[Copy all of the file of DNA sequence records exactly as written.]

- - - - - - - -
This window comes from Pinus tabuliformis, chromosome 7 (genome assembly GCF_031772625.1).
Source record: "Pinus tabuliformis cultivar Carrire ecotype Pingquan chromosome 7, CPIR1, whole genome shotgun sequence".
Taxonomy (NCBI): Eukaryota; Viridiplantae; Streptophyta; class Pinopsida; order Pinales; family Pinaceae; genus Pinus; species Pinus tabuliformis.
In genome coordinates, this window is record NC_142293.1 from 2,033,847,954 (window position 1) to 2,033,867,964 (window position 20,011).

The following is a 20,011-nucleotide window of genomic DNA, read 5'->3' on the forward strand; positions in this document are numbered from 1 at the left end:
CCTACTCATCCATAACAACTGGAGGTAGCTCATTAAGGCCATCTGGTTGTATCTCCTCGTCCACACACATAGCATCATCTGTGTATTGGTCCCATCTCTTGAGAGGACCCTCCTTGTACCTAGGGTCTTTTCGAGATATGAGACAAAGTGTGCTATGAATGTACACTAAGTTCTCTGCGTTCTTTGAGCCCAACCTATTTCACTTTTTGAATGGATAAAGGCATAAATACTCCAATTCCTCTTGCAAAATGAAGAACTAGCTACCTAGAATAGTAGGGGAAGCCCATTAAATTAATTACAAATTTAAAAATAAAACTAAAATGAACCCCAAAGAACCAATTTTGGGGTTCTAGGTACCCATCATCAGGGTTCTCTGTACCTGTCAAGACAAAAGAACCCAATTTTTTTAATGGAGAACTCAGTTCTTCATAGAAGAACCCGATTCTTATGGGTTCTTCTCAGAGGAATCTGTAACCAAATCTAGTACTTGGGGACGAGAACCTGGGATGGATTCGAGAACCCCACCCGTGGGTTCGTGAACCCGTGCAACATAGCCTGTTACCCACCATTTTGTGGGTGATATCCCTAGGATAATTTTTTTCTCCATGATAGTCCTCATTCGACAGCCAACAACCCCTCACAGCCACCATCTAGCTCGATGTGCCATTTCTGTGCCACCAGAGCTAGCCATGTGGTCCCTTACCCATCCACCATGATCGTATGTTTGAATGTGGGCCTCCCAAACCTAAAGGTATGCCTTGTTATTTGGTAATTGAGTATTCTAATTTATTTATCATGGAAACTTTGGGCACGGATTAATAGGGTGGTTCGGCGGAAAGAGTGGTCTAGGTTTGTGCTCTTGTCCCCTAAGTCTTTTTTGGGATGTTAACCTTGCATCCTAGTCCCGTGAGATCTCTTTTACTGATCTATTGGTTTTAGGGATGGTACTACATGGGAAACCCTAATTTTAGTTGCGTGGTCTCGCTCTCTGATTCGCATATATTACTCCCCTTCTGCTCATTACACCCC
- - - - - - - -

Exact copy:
This window comes from Pinus tabuliformis, chromosome 7 (genome assembly GCF_031772625.1).
Source record: "Pinus tabuliformis cultivar Carrire ecotype Pingquan chromosome 7, CPIR1, whole genome shotgun sequence".
Taxonomy (NCBI): Eukaryota; Viridiplantae; Streptophyta; class Pinopsida; order Pinales; family Pinaceae; genus Pinus; species Pinus tabuliformis.
In genome coordinates, this window is record NC_142293.1 from 2,033,847,954 (window position 1) to 2,033,867,964 (window position 20,011).

The following is a 20,011-nucleotide window of genomic DNA, read 5'->3' on the forward strand; positions in this document are numbered from 1 at the left end:
CCTACTCATCCATAACAACTGGAGGTAGCTCATTAAGGCCATCTGGTTGTATCTCCTCGTCCACACACATAGCATCATCTGTGTATTGGTCCCATCTCTTGAGAGGACCCTCCTTGTACCTAGGGTCTTTTCGAGATATGAGACAAAGTGTGCTATGAATGTACACTAAGTTCTCTGCGTTCTTTGAGCCCAACCTATTTCACTTTTTGAATGGATAAAGGCATAAATACTCCAATTCCTCTTGCAAAATGAAGAACTAGCTACCTAGAATAGTAGGGGAAGCCCATTAAATTAATTACAAATTTAAAAATAAAACTAAAATGAACCCCAAAGAACCAATTTTGGGGTTCTAGGTACCCATCATCAGGGTTCTCTGTACCTGTCAAGACAAAAGAACCCAATTTTTTTAATGGAGAACTCAGTTCTTCATAGAAGAACCCGATTCTTATGGGTTCTTCTCAGAGGAATCTGTAACCAAATCTAGTACTTGGGGACGAGAACCTGGGATGGATTCGAGAACCCCACCCGTGGGTTCGTGAACCCGTGCAACATAGCCTGTTACCCACCATTTTGTGGGTGATATCCCTAGGATAATTTTTTTCTCCATGATAGTCCTCATTCGACAGCCAACAACCCCTCACAGCCACCATCTAGCTCGATGTGCCATTTCTGTGCCACCAGAGCTAGCCATGTGGTCCCTTACCCATCCACCATGATCGTATGTTTGAATGTGGGCCTCCCAAACCTAAAGGTATGCCTTGTTATTTGGTAATTGAGTATTCTAATTTATTTATCATGGAAACTTTGGGCACGGATTAATAGGGTGGTTCGGCGGAAAGAGTGGTCTAGGTTTGTGCTCTTGTCCCCTAAGTCTTTTTTGGGATGTTAACCTTGCATCCTAGTCCCGTGAGATCTCTTTTACTGATCTATTGGTTTTAGGGATGGTACTACATGGGAAACCCTAATTTTAGTTGCGTGGTCTCGCTCTCTGATTCGCATATATTACTCCCCTTCTGCTCATTACACCCC